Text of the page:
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Apple Reveals the Most Common Reasons That It Rejects Apps 132

Posted by timothy
from the too-fat-too-thin-too-talkative dept.
mrspoonsi writes One of the great mysteries of the App Store is why certain apps get rejected and why others don't. Apple has let a surprising number of ripoffs and clones through the store's iron gates, yet some developers face rejection for seemingly innocent apps. "Before you develop your app, it's important to become familiar with the technical, content, and design criteria that we use to review all apps," explains Apple on a new webpage called "Common App Rejections." Rejections include: Apple and our customers place a high value on simple, refined, creative, well thought through interfaces. They take more work but are worth it. Apple sets a high bar. If your user interface is complex or less than very good, it may be rejected; Apps that contain false, fraudulent or misleading representations or use names or icons similar to other Apps will be rejected.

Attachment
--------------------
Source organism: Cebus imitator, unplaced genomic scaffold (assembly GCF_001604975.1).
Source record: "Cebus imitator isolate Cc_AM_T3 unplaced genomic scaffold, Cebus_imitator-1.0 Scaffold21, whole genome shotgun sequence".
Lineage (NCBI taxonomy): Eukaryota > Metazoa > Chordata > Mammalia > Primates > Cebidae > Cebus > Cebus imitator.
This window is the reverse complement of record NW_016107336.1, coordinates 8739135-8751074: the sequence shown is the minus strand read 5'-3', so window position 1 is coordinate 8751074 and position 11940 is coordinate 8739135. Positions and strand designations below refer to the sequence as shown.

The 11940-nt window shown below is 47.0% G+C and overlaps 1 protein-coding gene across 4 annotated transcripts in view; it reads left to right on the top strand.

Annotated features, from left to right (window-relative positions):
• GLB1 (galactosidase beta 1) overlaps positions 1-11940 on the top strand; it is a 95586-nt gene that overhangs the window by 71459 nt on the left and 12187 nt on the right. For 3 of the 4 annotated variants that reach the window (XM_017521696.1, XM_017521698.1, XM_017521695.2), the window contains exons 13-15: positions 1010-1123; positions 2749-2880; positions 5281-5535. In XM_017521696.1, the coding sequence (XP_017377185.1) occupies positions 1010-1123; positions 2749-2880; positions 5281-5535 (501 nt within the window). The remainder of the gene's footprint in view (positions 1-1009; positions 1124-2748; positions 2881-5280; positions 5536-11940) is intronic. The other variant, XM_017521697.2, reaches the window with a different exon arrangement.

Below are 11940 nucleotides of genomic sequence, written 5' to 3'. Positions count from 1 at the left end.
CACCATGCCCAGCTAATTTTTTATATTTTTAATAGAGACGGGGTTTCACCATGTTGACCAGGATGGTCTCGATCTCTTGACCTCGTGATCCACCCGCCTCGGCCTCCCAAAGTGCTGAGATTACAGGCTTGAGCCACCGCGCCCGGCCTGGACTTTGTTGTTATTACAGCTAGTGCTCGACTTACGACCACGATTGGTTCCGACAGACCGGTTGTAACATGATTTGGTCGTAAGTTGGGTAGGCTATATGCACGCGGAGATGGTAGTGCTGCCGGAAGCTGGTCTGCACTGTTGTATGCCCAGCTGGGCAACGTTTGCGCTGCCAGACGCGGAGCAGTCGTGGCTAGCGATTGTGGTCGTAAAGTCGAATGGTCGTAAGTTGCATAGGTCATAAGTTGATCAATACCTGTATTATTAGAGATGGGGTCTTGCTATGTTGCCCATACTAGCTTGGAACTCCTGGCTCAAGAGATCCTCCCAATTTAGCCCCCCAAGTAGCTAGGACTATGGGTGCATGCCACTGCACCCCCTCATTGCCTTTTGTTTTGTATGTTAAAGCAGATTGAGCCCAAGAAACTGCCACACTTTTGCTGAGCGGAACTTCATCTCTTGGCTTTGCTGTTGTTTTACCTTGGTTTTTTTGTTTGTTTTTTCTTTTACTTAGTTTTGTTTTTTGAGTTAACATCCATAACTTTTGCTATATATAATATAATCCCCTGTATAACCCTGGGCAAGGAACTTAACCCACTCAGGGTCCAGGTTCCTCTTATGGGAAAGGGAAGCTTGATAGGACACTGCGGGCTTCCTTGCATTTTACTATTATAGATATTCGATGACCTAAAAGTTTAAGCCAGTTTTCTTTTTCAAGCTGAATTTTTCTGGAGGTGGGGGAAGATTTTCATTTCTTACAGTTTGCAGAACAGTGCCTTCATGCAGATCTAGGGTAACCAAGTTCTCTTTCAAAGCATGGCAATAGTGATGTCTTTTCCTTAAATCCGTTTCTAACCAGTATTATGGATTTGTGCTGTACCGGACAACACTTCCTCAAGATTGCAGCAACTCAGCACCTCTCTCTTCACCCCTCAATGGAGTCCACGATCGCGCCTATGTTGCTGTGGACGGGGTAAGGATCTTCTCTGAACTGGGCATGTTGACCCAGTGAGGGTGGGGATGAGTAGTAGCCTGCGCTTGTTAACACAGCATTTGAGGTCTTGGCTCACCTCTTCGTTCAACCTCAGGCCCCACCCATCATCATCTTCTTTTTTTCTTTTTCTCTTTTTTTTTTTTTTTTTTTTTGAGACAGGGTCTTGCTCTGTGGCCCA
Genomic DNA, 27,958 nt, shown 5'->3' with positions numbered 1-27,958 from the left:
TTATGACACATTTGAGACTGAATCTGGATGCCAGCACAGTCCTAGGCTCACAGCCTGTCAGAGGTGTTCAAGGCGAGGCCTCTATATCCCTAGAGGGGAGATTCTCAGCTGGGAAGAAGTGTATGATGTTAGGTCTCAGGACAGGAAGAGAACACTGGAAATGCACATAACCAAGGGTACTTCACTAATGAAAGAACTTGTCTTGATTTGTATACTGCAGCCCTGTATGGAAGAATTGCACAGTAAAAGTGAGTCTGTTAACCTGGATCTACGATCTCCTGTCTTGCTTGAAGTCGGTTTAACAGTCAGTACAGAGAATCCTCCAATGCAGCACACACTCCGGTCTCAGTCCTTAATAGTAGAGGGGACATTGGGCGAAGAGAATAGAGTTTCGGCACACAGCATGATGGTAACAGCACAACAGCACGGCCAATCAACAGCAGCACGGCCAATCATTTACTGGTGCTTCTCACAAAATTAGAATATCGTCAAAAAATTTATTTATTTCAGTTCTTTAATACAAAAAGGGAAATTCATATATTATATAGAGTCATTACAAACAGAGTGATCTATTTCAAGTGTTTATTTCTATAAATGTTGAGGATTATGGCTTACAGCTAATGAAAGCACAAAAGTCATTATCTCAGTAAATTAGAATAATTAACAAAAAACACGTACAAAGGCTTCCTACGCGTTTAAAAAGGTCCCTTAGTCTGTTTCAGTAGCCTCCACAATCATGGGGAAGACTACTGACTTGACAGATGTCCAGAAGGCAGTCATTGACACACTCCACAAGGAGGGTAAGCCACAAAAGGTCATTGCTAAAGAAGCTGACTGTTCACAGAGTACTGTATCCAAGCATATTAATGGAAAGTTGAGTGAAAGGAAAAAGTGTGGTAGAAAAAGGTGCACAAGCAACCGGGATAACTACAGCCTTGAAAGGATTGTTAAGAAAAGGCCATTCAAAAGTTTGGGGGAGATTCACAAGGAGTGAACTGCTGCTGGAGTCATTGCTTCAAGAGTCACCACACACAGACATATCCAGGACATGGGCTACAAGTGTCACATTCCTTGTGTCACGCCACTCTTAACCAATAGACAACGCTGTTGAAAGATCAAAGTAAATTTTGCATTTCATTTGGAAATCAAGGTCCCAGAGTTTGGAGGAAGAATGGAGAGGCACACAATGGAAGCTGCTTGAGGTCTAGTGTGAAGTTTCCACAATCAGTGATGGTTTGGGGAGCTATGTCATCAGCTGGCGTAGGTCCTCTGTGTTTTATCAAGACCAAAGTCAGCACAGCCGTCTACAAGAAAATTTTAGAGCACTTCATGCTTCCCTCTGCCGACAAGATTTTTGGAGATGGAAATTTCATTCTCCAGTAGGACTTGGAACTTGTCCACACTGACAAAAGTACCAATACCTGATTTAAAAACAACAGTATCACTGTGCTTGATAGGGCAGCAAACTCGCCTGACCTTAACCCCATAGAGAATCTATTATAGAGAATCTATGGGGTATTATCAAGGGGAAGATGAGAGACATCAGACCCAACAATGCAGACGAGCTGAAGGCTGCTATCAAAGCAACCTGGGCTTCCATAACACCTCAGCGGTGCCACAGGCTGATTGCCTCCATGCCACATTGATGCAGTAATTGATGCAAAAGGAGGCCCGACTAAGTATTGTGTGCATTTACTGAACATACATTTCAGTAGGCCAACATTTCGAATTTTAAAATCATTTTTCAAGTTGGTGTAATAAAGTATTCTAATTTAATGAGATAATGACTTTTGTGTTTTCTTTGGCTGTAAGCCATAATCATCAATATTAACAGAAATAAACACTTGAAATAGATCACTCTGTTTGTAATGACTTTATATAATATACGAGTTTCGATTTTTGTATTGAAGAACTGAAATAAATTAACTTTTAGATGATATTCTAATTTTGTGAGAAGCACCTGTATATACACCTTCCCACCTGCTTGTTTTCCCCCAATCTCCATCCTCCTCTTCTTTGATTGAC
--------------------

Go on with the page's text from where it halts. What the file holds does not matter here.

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Apple Reveals the Most Common Reasons That It Rejects Apps

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  • by Galaga88 (148206) on Tuesday September 02, 2014 @09:39AM (#47806249)

    There's not enough fingers in the world to count all the awful apps that violate most of Apple's so-called "standards."